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How to cure buzzing chokes/transformers?
oh, another side, the traffo end bells can also vibrate causing buzz...

there are end bells that are made of thin sheets....
so in such cases, i mix epoxy on the hollow of the end bells so that about 4 to 6 mm epoxy build up is deposited...
this ensures a quieter traffo......you can include this in your bag of tricks...
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Old 15th October 2018, 11:52 PM   #106
maxhifi is offline maxhifi  Canada
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Quote:
Originally Posted by TonyTecson View Post
oh, another side, the traffo end bells can also vibrate causing buzz...

there are end bells that are made of thin sheets....
so in such cases, i mix epoxy on the hollow of the end bells so that about 4 to 6 mm epoxy build up is deposited...
this ensures a quieter traffo......you can include this in your bag of tricks...
On these transformers, the end bells are sturdy stamped steel. When I was initially troubleshooting the issue, I tried squeezing them, and cupping my hands around them. The only way I could reduce "rustle", was to hold my thumb over the choke's air gap. I think the varnish has done a great job of sealing this up, and preventing noise from escaping.

I'm going to try that if I ever have this issue again though. I think these old RCA amps are the worst case I've encountered.
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Old 15th October 2018, 11:56 PM   #107
TonyTecson is offline TonyTecson  Philippines
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How to cure buzzing chokes/transformers?
yes, there are end bells that are made from thick sheets....
so they may not need the epoxy treatment...
in other cases that i encountered, an aluminum sheet sized enough to fit the hollow of the end bells, 4 mm thick was used using strong adhesives...

anyway, most of this are encountered using end bells for 1 3/4 in cores, although i had one case with a 1 1/4 inch core, so it is a case by case basis...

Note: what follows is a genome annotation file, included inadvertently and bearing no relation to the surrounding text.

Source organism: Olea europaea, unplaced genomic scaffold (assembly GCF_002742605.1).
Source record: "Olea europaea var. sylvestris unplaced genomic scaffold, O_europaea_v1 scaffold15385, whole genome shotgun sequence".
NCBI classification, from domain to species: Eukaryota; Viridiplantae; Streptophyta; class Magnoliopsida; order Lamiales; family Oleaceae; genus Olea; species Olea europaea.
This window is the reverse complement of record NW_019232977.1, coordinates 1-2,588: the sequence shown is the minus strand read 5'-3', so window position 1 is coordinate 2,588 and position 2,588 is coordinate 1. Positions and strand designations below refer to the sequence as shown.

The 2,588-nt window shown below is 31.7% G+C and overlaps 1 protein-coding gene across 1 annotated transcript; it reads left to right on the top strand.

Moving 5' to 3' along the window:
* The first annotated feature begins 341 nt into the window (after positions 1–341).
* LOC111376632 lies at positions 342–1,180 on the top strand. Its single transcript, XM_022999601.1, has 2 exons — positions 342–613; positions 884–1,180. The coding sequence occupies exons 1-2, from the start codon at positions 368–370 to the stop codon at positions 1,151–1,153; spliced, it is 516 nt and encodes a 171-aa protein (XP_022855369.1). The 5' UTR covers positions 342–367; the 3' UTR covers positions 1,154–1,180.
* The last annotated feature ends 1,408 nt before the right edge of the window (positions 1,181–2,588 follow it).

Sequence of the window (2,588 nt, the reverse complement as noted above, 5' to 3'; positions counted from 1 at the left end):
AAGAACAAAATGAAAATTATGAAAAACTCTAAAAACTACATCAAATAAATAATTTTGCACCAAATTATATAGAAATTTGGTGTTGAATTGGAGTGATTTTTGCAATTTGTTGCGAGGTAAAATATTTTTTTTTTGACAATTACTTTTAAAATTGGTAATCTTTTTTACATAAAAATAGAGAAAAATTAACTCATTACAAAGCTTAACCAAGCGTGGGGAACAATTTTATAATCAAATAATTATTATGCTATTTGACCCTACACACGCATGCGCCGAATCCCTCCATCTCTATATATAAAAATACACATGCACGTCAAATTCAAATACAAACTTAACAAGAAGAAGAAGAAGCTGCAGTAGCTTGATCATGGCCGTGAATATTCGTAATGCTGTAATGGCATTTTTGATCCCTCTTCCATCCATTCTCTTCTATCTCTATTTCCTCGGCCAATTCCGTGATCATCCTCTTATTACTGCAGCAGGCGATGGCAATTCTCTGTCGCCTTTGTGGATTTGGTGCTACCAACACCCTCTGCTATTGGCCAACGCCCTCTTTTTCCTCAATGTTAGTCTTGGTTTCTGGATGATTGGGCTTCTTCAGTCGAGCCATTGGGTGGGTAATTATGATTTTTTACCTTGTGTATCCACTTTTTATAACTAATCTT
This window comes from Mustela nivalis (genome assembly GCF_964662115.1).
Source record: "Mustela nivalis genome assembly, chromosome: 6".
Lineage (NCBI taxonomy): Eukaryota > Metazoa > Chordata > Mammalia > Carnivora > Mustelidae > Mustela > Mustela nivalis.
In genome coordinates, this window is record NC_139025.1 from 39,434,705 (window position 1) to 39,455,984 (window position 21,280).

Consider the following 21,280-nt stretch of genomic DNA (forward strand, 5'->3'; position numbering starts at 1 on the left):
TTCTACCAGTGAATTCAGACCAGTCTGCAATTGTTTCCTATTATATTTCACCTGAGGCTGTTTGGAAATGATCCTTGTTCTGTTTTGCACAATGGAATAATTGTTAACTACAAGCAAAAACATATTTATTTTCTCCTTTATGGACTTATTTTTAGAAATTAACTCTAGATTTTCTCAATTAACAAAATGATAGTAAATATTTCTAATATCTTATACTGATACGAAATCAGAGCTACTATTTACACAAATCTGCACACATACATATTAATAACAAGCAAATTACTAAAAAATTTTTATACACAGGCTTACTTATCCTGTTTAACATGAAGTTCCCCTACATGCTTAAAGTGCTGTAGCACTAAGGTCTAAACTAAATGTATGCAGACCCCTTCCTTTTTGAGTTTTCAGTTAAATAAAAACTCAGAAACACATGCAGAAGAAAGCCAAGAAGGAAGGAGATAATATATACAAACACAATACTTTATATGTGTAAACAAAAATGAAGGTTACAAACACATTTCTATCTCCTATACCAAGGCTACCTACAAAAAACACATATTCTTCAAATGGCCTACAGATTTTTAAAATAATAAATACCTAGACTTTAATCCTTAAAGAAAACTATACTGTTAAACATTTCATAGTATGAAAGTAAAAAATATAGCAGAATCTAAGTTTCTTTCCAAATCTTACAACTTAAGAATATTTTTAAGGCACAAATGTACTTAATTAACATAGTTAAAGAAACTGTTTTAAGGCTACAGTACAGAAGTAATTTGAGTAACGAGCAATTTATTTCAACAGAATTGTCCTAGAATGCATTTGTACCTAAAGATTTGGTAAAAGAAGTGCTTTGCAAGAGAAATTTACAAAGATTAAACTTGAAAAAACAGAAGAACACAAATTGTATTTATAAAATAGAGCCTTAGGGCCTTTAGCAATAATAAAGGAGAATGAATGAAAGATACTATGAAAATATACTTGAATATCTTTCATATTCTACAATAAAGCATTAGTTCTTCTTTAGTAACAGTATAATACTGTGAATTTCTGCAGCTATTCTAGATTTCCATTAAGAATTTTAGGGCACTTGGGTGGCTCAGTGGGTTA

clamping chokes harder btw, increases their inductance more than you realise...
so the varnish treatment works best if you want the inductance stay the same while reducing the noise..
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Old 16th October 2018, 02:37 AM   #108
maxhifi is offline maxhifi  Canada
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Quote:
Originally Posted by trobbins View Post
'Rustle' reminds me of the microphony term that never did catch on called 'signal to clang ratio'.
Hah that's even better than rustle!
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Old 16th October 2018, 02:39 AM   #109
maxhifi is offline maxhifi  Canada
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Quote:
Originally Posted by TonyTecson View Post
yes, there are end bells that are made from thick sheets....
so they may not need the epoxy treatment...
in other cases that i encountered, an aluminum sheet sized enough to fit the hollow of the end bells, 4 mm thick was used using strong adhesives...

anyway, most of this are encountered using end bells for 1 3/4 in cores, although i had one case with a 1 1/4 inch core, so it is a case by case basis...

clamping chokes harder btw, increases their inductance more than you realise...
so the varnish treatment works best if you want the inductance stay the same while reducing the noise..
That's a very big transformer! Do you varnish output transformers too, or just power TX?
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Old 16th October 2018, 03:07 AM   #110
TonyTecson is offline TonyTecson  Philippines
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How to cure buzzing chokes/transformers?
both power and OPT's get dunked in varnish...

but for OPT's not so elaborate as with power traffos...